The bottom line is that you need to spend some time with your class working out exactly what they need to learn about absolutism before you even think about writing up a lesson plan for them. If you don’t, there is a good chance that the unit on “What does Absolutism mean?” will fall flat on its face because not enough students will understand what’s happening.

“What Does Absolutism Mean?” Lesson Ideas

With all of this in mind, here are some ideas for putting together your lesson plans on “What does Absolutism mean?”

Topic: What does Absolutism mean? Lesson plan ideas to expand on the topic.

#1 – Define absolutism and show examples of it from history. Here you’ll want to go into more detail than I’ve given you so far because this is where so many students get confused, especially when they’re trying to compare and contrast absolutism with other types of governments or belief systems.

#2 – How did the Divine Right of Kings contribute to the advent of absolutism? This is another place where you can really get into some complicated history, but it’s more important for students to understand what led up to the Age of Absolutism.

#3 – Create a visual timeline of the Divine Right of Kings and the Age of Absolutism Show students where other events were happening in the world that also helped influence this time period. If you can, get into some information about how The Thirty Years War influenced absolutist beliefs.

#4 – Compare and contrast different forms of government. Once you’ve got a good idea of what absolutism is, it’s important to show students how it compares to other kinds of governments. You can even break down the types of governments into two main groups: non-absolutist and absolutist.

#5 – Compare and contrast absolutist and non-absolutist countries. Students should also get a good idea of how different countries were ruled during this time period depending on whether or not they thought the ruler held absolute power over their country. Some examples students could look into might be England, France, Spain, Ottoman Empire, Florence under Lorenzo de Medici, United Provinces of Netherlands.

As you can see, there are a lot of things to consider when putting together lesson plans on “What does Absolutism mean?” As always, the first step is research. Make sure you really understand what absolutism is before you even think about writing up your first lesson plan.

What Does Absolutism Mean: A “Made for You” Unit Plan

“Absolute Rulers” is a great unit plan that spells all of this out in easy, hands-on activities that get the baseline knowledge across to your students while still not only giving them opportunities to dive deeper into the content but also staying within the time constraints of your curriculum.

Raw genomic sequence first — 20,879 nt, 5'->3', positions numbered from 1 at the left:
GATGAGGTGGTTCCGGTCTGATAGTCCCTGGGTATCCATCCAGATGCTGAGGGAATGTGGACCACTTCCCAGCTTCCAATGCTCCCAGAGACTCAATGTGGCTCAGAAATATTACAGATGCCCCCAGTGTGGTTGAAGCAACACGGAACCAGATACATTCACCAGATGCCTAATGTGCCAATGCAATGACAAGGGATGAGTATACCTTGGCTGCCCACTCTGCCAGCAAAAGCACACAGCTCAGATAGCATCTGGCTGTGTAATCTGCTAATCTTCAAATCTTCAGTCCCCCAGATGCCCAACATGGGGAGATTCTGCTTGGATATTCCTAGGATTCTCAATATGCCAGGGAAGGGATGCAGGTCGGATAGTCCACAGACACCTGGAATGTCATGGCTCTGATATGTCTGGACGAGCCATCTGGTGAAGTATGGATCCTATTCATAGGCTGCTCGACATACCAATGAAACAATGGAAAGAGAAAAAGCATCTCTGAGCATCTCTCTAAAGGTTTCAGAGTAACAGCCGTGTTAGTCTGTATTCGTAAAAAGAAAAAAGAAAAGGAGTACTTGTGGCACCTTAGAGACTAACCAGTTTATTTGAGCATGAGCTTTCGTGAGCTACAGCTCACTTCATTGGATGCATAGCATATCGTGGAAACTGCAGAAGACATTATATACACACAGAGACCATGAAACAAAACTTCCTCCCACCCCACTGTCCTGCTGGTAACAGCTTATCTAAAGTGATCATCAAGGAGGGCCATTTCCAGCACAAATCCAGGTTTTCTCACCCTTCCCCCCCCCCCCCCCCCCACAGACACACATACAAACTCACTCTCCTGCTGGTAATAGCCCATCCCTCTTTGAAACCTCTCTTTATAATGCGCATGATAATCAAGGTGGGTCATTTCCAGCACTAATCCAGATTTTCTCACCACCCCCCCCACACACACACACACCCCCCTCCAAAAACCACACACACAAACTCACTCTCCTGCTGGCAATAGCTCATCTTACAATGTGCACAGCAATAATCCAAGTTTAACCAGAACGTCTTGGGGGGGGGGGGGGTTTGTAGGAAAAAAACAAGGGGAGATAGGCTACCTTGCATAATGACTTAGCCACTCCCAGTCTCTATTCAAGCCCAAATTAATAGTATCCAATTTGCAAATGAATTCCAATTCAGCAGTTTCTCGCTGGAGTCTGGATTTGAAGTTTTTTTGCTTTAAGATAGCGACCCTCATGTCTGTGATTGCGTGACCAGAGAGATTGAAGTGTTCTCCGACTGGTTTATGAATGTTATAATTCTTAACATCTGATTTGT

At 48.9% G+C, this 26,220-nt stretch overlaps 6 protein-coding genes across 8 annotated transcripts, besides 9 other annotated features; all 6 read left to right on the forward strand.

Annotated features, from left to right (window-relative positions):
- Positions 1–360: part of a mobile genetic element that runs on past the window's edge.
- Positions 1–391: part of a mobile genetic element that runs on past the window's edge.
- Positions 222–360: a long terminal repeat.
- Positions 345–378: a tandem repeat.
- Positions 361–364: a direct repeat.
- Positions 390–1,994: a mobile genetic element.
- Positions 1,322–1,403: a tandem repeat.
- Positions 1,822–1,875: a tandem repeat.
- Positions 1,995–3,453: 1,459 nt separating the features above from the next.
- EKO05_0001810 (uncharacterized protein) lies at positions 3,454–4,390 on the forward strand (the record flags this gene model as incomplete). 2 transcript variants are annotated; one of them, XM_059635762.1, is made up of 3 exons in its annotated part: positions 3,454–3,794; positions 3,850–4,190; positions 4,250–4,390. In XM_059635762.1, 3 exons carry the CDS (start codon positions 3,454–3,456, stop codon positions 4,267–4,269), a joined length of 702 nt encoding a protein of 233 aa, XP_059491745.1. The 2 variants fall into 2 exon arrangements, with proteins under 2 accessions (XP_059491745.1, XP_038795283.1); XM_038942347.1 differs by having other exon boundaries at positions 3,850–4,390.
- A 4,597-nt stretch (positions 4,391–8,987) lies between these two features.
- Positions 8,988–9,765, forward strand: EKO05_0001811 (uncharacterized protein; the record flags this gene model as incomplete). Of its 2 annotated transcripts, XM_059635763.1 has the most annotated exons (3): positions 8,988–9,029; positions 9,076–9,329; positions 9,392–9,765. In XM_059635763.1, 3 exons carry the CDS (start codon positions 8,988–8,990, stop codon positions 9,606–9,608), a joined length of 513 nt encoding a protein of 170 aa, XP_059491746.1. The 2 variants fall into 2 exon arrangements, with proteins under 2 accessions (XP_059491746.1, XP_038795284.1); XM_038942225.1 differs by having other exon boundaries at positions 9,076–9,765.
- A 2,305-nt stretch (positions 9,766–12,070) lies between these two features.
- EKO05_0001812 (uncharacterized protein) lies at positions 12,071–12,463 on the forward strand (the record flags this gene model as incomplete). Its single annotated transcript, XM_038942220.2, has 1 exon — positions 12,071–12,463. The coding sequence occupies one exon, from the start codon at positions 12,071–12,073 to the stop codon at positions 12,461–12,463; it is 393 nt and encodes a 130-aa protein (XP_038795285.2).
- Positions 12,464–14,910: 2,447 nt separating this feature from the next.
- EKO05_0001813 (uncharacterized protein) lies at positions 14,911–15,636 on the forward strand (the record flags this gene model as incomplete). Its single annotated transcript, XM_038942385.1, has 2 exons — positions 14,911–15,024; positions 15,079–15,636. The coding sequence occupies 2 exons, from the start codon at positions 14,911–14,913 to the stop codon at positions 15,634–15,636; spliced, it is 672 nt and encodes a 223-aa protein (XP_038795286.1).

Watch the video below to check it out:

It includes five different activities that break down the answer of “What does Absolutism mean?”, as well as the Divine Right of Kings, and various absolute rulers (including a map activity), with an extended look at the Tudor and Stuart Dynasties. Answer keys are also included as well as ideas for some extension activities to help clarify even further.

Assignments like these are key to helping your students understand the Age of Absolutism because they clearly define what absolutism is, how it formed, and its impact on politics. It also gives a really solid foundation for then understanding the Enlightenment and how that led to and was intertwined with the Age of Revolutions.

This unit plan will take roughly a week to finish but could take a little more or a little less depending on your students. It also could be used as an introduction to the topic, or as a review before your end of unit assessments.

The PDF file should print out perfectly for you, but if it doesn’t, let us know. If you have any suggestions for other units please leave them in the comments below! Also, check back soon because we’ll be uploading more unit plans very soon!

After moving from a teacher-dominated classroom to a truly student-centered one, Jenn found herself helping colleagues who wanted to follow her lead.  In 2018 she decided to expand outside of her school walls and help those out there who were also trying to figure out this fantastic method of instruction to ignite intrinsic motivation in their students.  Read more about her journey with Student-Centered World at